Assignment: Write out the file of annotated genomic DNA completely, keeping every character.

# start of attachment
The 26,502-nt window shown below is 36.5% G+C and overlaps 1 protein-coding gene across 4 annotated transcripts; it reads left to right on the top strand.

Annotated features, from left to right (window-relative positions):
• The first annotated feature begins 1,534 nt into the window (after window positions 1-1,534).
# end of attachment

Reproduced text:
The 26,502-nt window shown below is 36.5% G+C and overlaps 1 protein-coding gene across 4 annotated transcripts; it reads left to right on the top strand.

Annotated features, from left to right (window-relative positions):
• The first annotated feature begins 1,534 nt into the window (after window positions 1-1,534).